Discussion

The identification of potential soluble mediators involved in IgG-mediated anaphylaxis was important for diagnostic and therapeutic purposes as the involvement of IgG has been reported in several cases of clinical anaphylaxis whereby serum tryptase and IgE were not detected (6). Key soluble mediators such as histamine and IL-4 were commonly being studied in IgE-mediated anaphylaxis but there is no consensus on the soluble mediators for IgG-mediated anaphylaxis. This is possibly because IgG-mediated anaphylaxis can be activated by different cells. Due to the variation of cell types, in this present study we analyzed all potential soluble mediators that were involved using meta-analysis. Meta-analysis is a statistical method employed to study the effectiveness of a treatment intervention by combining the data from two or more studies (23). It provides a numerical value that indicates whether the treatment was beneficial or otherwise as explained by Israel and Richter (23). In our meta-analysis, our approach was not on the effectiveness of a treatment but rather on the soluble mediators that are released upon induction of IgG-mediated anaphylaxis. It analyzed the potential soluble mediators that were being studied and showed significant difference between the non-anaphylactic and anaphylactic group.

Based on the literature search, IgG pathway of anaphylaxis could be activated by a number of inducers as stated in Tables 2, 3. The inducers used include 2.4G2 antibody, ovalbumin, and specific IgG antibodies. The levels of most reported soluble mediators in anaphylactic groups showed significant increase compared to non-anaphylactic groups regardless of the type of inducers used. Soluble mediators of anaphylaxis are subdivided into three categories known as (a) pre-formed mediators released by degranulation, (b) newly synthesized pro-inflammatory lipid mediators, and (c) newly synthesized growth factors, cytokines, and chemokines (24). The most frequent soluble mediators being studied in IgG-mediated anaphylaxis were histamine and MMCP-1 in vivo (Table 2); histamine, PAF, β-hexosaminidase, serotonin, LTC4, IL-4,−6 and−13, TNF-α, and MIP-1α ex vivo/in vitro (Table 3). Only selected soluble mediators were subjected to further meta-analysis as meta-analysis requires the comparison of more than one study to be valid and include data from two groups (in our study non-anaphylactic group and anaphylactic group).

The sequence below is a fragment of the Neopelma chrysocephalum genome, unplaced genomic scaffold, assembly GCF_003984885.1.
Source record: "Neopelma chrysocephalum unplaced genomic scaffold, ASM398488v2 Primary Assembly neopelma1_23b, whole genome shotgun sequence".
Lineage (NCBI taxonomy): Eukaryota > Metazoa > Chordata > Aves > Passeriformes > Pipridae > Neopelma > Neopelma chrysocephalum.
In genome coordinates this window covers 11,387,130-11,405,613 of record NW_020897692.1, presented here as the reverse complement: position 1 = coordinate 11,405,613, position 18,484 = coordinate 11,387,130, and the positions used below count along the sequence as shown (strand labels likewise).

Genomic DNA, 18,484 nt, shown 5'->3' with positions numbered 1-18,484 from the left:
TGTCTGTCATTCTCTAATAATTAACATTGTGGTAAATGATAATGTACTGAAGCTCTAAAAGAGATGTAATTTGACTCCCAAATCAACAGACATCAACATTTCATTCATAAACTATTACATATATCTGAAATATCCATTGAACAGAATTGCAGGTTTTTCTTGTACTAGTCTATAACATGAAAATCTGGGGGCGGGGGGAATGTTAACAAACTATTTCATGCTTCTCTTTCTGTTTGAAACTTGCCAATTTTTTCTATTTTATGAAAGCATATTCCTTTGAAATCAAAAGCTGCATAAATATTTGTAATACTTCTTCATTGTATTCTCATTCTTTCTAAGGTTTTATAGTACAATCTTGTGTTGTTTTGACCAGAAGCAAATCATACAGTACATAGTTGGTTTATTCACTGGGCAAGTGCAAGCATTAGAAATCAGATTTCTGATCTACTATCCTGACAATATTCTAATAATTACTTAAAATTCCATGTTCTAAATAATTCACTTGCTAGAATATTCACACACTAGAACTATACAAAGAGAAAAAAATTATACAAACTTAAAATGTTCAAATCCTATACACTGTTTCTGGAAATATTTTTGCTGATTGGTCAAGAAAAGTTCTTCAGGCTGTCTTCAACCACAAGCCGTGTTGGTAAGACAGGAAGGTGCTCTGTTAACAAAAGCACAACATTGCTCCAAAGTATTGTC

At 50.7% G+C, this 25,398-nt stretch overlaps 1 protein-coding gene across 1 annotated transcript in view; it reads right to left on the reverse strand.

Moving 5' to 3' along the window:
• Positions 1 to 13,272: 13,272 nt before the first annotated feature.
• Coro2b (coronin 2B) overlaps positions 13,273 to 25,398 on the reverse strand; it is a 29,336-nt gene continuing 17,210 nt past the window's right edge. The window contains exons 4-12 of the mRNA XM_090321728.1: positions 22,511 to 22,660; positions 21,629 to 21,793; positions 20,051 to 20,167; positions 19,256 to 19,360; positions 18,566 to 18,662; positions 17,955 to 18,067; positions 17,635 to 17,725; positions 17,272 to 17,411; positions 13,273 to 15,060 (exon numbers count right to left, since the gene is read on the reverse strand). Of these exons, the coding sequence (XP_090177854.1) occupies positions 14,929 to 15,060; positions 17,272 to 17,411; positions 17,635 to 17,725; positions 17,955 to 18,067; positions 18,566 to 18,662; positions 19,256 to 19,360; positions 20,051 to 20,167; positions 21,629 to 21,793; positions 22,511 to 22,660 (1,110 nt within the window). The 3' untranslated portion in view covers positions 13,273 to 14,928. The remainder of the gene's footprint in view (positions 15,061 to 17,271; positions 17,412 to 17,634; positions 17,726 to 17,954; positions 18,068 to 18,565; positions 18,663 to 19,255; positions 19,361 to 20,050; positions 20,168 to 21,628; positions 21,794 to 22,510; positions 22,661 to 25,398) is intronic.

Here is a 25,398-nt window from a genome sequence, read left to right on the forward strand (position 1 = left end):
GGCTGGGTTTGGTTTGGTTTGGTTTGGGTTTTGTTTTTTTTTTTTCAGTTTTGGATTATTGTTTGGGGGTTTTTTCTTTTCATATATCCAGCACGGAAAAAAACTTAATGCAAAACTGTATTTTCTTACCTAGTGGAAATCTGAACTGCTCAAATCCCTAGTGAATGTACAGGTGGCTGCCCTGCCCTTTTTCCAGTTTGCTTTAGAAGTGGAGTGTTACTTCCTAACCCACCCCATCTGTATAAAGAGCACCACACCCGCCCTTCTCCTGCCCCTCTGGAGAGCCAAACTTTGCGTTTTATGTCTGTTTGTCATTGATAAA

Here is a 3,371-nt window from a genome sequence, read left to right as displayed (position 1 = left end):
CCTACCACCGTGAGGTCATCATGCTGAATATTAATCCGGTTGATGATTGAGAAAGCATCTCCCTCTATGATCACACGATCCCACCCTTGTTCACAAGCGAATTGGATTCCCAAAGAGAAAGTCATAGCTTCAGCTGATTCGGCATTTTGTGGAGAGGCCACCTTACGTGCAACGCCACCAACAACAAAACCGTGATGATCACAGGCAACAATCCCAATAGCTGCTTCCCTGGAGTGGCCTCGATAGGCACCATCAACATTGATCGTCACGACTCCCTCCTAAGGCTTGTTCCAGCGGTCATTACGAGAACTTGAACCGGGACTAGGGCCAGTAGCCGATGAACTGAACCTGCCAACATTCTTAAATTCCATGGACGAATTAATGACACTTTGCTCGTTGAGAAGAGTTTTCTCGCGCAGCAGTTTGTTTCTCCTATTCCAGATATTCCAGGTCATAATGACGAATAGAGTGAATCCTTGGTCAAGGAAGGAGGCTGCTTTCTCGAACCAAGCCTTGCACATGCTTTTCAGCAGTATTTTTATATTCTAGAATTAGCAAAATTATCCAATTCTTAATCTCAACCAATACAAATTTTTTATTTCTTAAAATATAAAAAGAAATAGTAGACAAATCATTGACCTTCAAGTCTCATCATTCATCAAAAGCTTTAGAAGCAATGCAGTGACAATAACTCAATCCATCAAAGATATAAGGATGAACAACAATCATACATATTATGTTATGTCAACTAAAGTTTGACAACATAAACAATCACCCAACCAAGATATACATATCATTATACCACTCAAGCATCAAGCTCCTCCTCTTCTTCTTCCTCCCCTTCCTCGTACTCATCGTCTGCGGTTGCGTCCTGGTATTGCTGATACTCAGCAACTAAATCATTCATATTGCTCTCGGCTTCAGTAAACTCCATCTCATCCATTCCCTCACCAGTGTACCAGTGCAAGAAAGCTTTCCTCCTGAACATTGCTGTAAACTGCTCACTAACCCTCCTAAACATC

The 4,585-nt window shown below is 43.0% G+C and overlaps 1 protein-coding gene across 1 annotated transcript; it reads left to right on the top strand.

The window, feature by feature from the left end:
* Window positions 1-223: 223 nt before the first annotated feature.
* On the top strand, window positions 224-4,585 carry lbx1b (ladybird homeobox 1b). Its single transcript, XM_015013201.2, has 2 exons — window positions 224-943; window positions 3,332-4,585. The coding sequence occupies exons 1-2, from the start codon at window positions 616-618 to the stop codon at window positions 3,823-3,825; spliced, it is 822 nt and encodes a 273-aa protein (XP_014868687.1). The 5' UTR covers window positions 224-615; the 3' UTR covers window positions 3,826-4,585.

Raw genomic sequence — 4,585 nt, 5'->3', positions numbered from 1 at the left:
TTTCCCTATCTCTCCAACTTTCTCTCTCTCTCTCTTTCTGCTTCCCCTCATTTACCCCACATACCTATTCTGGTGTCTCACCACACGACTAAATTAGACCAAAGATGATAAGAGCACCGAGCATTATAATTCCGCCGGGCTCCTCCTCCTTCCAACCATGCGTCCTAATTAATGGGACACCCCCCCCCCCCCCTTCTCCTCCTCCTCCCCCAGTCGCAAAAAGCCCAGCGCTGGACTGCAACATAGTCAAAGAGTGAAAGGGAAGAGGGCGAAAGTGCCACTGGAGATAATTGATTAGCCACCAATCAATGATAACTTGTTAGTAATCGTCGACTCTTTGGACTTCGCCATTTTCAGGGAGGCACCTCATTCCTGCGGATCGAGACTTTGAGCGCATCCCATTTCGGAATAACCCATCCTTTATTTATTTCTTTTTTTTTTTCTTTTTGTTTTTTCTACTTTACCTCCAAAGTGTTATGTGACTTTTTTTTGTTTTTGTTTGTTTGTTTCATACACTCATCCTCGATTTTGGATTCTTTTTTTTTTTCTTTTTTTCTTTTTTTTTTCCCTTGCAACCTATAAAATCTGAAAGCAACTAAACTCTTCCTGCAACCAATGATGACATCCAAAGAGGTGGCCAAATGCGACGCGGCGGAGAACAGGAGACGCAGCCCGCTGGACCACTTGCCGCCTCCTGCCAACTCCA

We identified histamine, β-hexosaminidase, PAF, MIP-1α, IL-6 and−13, and TNF-α as potential soluble mediators that are produced by IgG-mediated anaphylactic animals or cells based on the significant p-values (< 0.05) of each soluble mediator between the non-anaphylactic and anaphylactic groups (Table 4). The cumulative mean difference indicates that the levels of these soluble mediators in the anaphylactic group were higher than in the non-anaphylactic group as shown in the forest plots of each soluble mediator analyzed (Figure 3). The increase of these pro-inflammatory soluble mediators serves as an indication of an anaphylactic reaction. Histamine is mostly being analyzed in an in vivo system while β-hexosaminidase, PAF, MIP-1α, IL-6 and−13, and TNF-α were being analyzed in ex vivo/in vitro system from different cells.